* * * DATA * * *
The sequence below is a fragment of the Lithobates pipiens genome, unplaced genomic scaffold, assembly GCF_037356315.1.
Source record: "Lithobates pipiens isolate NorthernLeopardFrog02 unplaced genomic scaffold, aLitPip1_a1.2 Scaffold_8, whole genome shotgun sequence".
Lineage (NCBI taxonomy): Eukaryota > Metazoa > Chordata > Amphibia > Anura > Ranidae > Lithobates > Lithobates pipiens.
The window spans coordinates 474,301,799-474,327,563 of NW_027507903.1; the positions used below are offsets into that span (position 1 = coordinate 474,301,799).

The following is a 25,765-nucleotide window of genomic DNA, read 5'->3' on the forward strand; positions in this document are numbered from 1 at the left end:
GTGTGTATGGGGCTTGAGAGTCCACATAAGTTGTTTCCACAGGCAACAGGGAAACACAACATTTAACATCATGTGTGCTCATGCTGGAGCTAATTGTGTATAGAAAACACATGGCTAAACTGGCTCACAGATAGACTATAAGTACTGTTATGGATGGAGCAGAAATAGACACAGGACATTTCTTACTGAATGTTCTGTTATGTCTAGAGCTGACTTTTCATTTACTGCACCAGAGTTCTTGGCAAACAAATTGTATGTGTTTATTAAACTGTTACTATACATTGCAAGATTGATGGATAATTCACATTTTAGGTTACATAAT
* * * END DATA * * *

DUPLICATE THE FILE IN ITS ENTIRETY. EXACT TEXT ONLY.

The sequence below is a fragment of the Lithobates pipiens genome, unplaced genomic scaffold, assembly GCF_037356315.1.
Source record: "Lithobates pipiens isolate NorthernLeopardFrog02 unplaced genomic scaffold, aLitPip1_a1.2 Scaffold_8, whole genome shotgun sequence".
Lineage (NCBI taxonomy): Eukaryota > Metazoa > Chordata > Amphibia > Anura > Ranidae > Lithobates > Lithobates pipiens.
The window spans coordinates 474,301,799-474,327,563 of NW_027507903.1; the positions used below are offsets into that span (position 1 = coordinate 474,301,799).

The following is a 25,765-nucleotide window of genomic DNA, read 5'->3' on the forward strand; positions in this document are numbered from 1 at the left end:
GTGTGTATGGGGCTTGAGAGTCCACATAAGTTGTTTCCACAGGCAACAGGGAAACACAACATTTAACATCATGTGTGCTCATGCTGGAGCTAATTGTGTATAGAAAACACATGGCTAAACTGGCTCACAGATAGACTATAAGTACTGTTATGGATGGAGCAGAAATAGACACAGGACATTTCTTACTGAATGTTCTGTTATGTCTAGAGCTGACTTTTCATTTACTGCACCAGAGTTCTTGGCAAACAAATTGTATGTGTTTATTAAACTGTTACTATACATTGCAAGATTGATGGATAATTCACATTTTAGGTTACATAAT